So much has already been said about this pioneering distillery from Healesville in Victoria going carbon neutral. All I can add here is that if you enjoy gin, or even just quality spirits, you need to be familiar with these guys. So many groundbreaking gins, but do not neglect their classics.
Their Rare Dry Gin is the original – more bling than you’d find at a rappers’ annual conference.
On top of the obligatory juniper, they incorporate lemon myrtle, oranges, coriander, green cardamom, cassia, star anise, lavender, angelica and pepperberries. Balanced, delicious, complex. Perfect for a gin and tonic.
A more recent introduction to the range is the Olive Leaf Gin, which includes cold-pressed olive oil and leaves from three different species of olive trees, plus an array of other botanicals such as rosemary, bay, macadamia nuts and lemon myrtle.
The idea came from a gin they made in 2015 in collaboration with Santamania in Madrid, Cousin Vera’s Gin – one of my all-time favourite Four Pillars gins. There’s a lovely herbal note, and it offers something rarely noted in gin – a most seductive texture.
Finally, their Chardonnay Barrel Gin. Love the texture and complexity that time in barrel gives these gins. Think ginger, spices (nutmeg and cinnamon), glacé lemon and a hint of stone fruit. For me, this might get a single ice cube, but otherwise, just sip it.
Distiller and gin pioneer Philip Moore has achieved the enormous honour – for himself, Botanica and the entire Aussie gin industry – of being named the first Australian to be inducted into the Gin Magazine Hall of Fame.
A business in herbs was a great foundation for Philip, who established Distillery Botanica fifteen years ago. Among his stellar products are Moore’s Gins. The trio of releases is hard to separate; all are immensely appealing.
Moore’s Dry Gin uses eight botanicals and is surprisingly delicate. Yes, all manner of cocktails, but be careful not to overwhelm the gentle and elegant citrus notes. For me, sipping solo works. Distillers Cut Juniper, on the other hand, explodes from the glass.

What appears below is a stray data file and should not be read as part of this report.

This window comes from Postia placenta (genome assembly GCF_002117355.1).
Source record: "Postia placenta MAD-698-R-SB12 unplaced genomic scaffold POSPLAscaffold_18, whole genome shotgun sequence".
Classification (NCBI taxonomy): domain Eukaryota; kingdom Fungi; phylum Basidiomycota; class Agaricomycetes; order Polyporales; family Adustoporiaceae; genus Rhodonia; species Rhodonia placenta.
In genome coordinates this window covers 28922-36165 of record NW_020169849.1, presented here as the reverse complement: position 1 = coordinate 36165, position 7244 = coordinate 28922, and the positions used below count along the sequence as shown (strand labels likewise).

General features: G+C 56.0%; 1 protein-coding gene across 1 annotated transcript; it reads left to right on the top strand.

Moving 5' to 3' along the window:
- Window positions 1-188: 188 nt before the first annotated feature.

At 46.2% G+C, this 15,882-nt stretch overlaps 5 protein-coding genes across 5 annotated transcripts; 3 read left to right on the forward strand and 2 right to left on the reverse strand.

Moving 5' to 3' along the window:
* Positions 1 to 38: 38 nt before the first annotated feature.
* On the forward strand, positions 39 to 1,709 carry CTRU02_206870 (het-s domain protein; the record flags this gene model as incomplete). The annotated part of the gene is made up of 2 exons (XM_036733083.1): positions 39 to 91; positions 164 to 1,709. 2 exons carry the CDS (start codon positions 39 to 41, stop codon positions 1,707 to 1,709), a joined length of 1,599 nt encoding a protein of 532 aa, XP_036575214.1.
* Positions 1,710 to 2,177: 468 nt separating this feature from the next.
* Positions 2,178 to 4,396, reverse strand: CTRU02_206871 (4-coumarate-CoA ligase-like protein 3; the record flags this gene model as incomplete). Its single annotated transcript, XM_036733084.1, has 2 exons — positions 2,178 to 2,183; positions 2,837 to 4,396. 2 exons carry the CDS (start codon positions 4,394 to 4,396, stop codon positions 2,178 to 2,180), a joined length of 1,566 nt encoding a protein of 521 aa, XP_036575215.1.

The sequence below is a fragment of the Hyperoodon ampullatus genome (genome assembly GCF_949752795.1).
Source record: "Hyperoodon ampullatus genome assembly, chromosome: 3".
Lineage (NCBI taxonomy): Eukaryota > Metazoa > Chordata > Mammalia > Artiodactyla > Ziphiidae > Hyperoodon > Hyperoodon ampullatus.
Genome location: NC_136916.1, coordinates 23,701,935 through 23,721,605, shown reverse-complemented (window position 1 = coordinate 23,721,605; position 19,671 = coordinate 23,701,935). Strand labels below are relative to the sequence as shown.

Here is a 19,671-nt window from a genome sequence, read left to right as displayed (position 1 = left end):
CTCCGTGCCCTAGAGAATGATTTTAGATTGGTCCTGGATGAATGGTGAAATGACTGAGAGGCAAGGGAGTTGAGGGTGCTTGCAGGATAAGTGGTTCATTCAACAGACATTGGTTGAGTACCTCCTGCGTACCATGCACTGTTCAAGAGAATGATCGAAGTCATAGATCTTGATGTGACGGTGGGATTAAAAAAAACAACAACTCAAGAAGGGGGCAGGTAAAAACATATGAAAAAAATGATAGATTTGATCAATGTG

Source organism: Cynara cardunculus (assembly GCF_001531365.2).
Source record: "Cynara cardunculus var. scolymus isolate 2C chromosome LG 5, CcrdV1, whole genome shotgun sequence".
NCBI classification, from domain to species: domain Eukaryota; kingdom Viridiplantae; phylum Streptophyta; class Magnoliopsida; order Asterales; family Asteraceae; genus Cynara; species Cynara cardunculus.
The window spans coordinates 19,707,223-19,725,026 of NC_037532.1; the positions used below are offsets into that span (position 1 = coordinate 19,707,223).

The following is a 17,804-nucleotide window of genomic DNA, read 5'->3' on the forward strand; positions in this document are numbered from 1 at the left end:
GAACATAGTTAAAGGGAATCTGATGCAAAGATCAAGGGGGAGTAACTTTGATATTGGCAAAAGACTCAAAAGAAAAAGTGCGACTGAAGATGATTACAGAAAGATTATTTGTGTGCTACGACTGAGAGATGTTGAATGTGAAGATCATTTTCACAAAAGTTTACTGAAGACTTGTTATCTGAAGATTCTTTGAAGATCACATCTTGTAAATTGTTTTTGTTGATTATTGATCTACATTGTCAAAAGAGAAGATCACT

This gin screams to be matched with your favourite tonic. Full of life and bright junipery notes. A superb gin.
Finally, Roots and Leaves Dry Gin. Features a mix of roots and leaves – shocker, I know – grown in the Botanica garden. Think kaffir lime, lemon verbena, mandarin, and curry tree leaves with ginger, turmeric, angelica, and galangal roots.
Attractive citrus, almost grapefruit notes. Quite powerful. Complex. For those more adventurous with cocktails than me – a classic G&T or martini simply can’t be beaten – this will provide endless options.
Daniel Motlop is well known to AFL fans as an exceptional footballer. Daniel has founded a premium spirits operation and, as an Indigenous Australian, has the enormous advantage of unparalleled knowledge of local ingredients. His business also provides extensive support to Aboriginal communities, so it’s good to be able to enjoy great gin while helping out.
His Green Ant Gin has been a massive success, and every sip makes me feel like I’ve finally got one over on those fearsome insects. Another gin that incorporates boobialla – perhaps, in time, all Aussie gins will take this path – as well as pepperberries, eucalyptus and lemon myrtle.
The key flavour here is the lovely bright citrus notes, something we can thank the ants for. There’s also an appealing green leaf note that adds to the complexity. Love it.
The Bush Apple Gin is a bit of a cavalcade of flavours with red fruits, juniper and some herbs. (I’ll confess I’ve never tried a bush apple, so I have no idea if it accurately reflects the taste, but I suspect it most probably does). The colour, a gentle pink, adds to the appeal.
Another distillery yet to approach its teenage years but already making serious waves, this time from the Adelaide Hills, which assures it of an excellent range of ingredients to consider. Like almost all gin distillers, the team exhibits terrific innovation. A recent chocolate gin for Easter sounds brilliant.